Address the following questions in a well-integrated case assignment:
- How can The King Company reduce labor costs and still save as many jobs as possible?
- How might up-to-date job analysis information aid King in determining how to reduce labor costs?
- Discuss the short-term and long-term implications of downsizing. Be sure to also discuss possible EEO issues that may occur in downsizing.
Bring in information from at least 4 sources to help strengthen and validate your discussion.
When possible, provide private-sector employer examples of HRM programs, systems, processes, and/or procedures as you address the assignment requirements. Provide names of the employers. Use different employer examples in this course than what has been used previously in your other papers and courses.
Staffing at The King Company
Kevin Tu has managed staffing at King since the early years when the company had less than 100 employees. Tu runs a tight ship and manages the department with only one other recruiter and an administrative assistant, who maintains all job postings, including a telephone employment hotline and the company’s job line web site. Tu is well-respected across the organization for his strict adherence to ensuring equity in hiring and job placement that goes well beyond equal opportunity requirements.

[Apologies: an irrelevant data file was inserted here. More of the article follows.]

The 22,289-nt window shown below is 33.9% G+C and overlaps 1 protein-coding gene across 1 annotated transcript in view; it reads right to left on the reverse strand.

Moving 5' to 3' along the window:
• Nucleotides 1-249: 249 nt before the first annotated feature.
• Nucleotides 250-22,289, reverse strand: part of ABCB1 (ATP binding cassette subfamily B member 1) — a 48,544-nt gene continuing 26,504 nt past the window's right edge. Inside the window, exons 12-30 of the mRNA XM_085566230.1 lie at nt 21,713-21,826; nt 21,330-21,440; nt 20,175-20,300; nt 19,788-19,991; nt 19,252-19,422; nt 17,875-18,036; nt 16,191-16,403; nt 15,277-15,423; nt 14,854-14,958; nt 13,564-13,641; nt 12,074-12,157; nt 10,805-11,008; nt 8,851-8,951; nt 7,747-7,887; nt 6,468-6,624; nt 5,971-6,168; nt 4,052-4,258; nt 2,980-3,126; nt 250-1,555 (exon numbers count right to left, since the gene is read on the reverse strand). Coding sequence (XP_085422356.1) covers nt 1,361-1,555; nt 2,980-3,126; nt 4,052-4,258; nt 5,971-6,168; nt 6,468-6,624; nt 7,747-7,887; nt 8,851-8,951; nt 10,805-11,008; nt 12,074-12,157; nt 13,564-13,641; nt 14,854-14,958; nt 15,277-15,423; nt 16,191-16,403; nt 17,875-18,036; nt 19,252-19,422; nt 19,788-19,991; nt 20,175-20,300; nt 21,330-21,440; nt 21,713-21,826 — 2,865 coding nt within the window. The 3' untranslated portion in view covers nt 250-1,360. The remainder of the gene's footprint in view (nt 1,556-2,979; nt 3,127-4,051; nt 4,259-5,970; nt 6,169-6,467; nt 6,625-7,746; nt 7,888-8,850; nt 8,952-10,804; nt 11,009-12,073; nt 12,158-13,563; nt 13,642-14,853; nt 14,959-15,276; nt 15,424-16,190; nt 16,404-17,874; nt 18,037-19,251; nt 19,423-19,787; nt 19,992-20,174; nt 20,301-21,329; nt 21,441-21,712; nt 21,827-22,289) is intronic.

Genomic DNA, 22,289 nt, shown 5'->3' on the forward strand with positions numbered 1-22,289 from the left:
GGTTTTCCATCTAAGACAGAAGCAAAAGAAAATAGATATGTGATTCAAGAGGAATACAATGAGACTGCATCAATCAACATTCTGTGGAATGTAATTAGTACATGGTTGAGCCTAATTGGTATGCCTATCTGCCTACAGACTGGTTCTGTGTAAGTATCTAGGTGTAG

Tu recently completed an aggressive hiring drive at major universities, hiring several new engineers and CAD specialists. These new hires barely squeaked in before the hiring freeze, but with the downturn in sales, the atmosphere has changed dramatically. The staffing department has known only hiring; they never had to plan for a layoff. Tu worries that a layoff of newly hired employees will seriously harm the company’s reputation in the community and make recruiting difficult when the economy gets better.
Tu received a confidential memo from Smith and Grant requiring a 10 percent reduction in labor costs by the end of the fiscal year. He wonders if there is some way to cut labor expenses while saving as many jobs as possible. He also worries about the loss of talent and retaining the knowledge of long-time employees. He’s got some cost-saving ideas, but it certainly won’t add up to 10 percent. Tu feels certain there will be a reduction in force. A few managers will be delighted; they all have some bad apples they want to get rid of. Tu wonders how he is going to ensure that the layoffs are equitable and nondiscriminatory. This is not going to be good for morale, and he dreads the backlash when word gets out.